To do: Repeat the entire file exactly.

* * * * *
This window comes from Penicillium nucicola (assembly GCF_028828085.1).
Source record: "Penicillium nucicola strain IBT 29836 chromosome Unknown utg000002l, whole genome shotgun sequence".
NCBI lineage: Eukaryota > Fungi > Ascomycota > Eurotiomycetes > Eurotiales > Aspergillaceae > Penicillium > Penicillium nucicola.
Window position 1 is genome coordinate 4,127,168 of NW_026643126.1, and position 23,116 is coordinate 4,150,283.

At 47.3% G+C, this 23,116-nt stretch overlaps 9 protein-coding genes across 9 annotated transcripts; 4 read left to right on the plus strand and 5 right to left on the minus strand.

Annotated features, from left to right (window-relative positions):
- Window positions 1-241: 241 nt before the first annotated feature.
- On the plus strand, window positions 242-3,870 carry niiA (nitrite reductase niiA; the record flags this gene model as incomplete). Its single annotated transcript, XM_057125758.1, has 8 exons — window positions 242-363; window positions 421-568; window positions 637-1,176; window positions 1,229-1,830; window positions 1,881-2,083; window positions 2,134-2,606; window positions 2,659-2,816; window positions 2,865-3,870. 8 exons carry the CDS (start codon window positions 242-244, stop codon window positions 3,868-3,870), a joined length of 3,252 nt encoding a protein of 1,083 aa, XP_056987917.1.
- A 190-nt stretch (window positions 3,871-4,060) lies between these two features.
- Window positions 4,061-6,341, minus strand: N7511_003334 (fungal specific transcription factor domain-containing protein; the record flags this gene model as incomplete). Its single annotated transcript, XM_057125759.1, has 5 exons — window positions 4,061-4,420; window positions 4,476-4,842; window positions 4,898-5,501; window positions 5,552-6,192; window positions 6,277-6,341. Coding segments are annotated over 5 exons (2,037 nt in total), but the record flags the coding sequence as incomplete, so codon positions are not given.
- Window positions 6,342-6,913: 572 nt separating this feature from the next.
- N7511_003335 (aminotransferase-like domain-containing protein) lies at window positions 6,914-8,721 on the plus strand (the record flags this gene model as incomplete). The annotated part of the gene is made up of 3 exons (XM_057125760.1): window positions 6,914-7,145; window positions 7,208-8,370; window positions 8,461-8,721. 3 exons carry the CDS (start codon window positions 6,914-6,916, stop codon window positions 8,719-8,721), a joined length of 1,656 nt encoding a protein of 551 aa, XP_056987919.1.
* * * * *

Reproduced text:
This window comes from Penicillium nucicola (assembly GCF_028828085.1).
Source record: "Penicillium nucicola strain IBT 29836 chromosome Unknown utg000002l, whole genome shotgun sequence".
NCBI lineage: Eukaryota > Fungi > Ascomycota > Eurotiomycetes > Eurotiales > Aspergillaceae > Penicillium > Penicillium nucicola.
Window position 1 is genome coordinate 4,127,168 of NW_026643126.1, and position 23,116 is coordinate 4,150,283.

At 47.3% G+C, this 23,116-nt stretch overlaps 9 protein-coding genes across 9 annotated transcripts; 4 read left to right on the plus strand and 5 right to left on the minus strand.

Annotated features, from left to right (window-relative positions):
- Window positions 1-241: 241 nt before the first annotated feature.
- On the plus strand, window positions 242-3,870 carry niiA (nitrite reductase niiA; the record flags this gene model as incomplete). Its single annotated transcript, XM_057125758.1, has 8 exons — window positions 242-363; window positions 421-568; window positions 637-1,176; window positions 1,229-1,830; window positions 1,881-2,083; window positions 2,134-2,606; window positions 2,659-2,816; window positions 2,865-3,870. 8 exons carry the CDS (start codon window positions 242-244, stop codon window positions 3,868-3,870), a joined length of 3,252 nt encoding a protein of 1,083 aa, XP_056987917.1.
- A 190-nt stretch (window positions 3,871-4,060) lies between these two features.
- Window positions 4,061-6,341, minus strand: N7511_003334 (fungal specific transcription factor domain-containing protein; the record flags this gene model as incomplete). Its single annotated transcript, XM_057125759.1, has 5 exons — window positions 4,061-4,420; window positions 4,476-4,842; window positions 4,898-5,501; window positions 5,552-6,192; window positions 6,277-6,341. Coding segments are annotated over 5 exons (2,037 nt in total), but the record flags the coding sequence as incomplete, so codon positions are not given.
- Window positions 6,342-6,913: 572 nt separating this feature from the next.
- N7511_003335 (aminotransferase-like domain-containing protein) lies at window positions 6,914-8,721 on the plus strand (the record flags this gene model as incomplete). The annotated part of the gene is made up of 3 exons (XM_057125760.1): window positions 6,914-7,145; window positions 7,208-8,370; window positions 8,461-8,721. 3 exons carry the CDS (start codon window positions 6,914-6,916, stop codon window positions 8,719-8,721), a joined length of 1,656 nt encoding a protein of 551 aa, XP_056987919.1.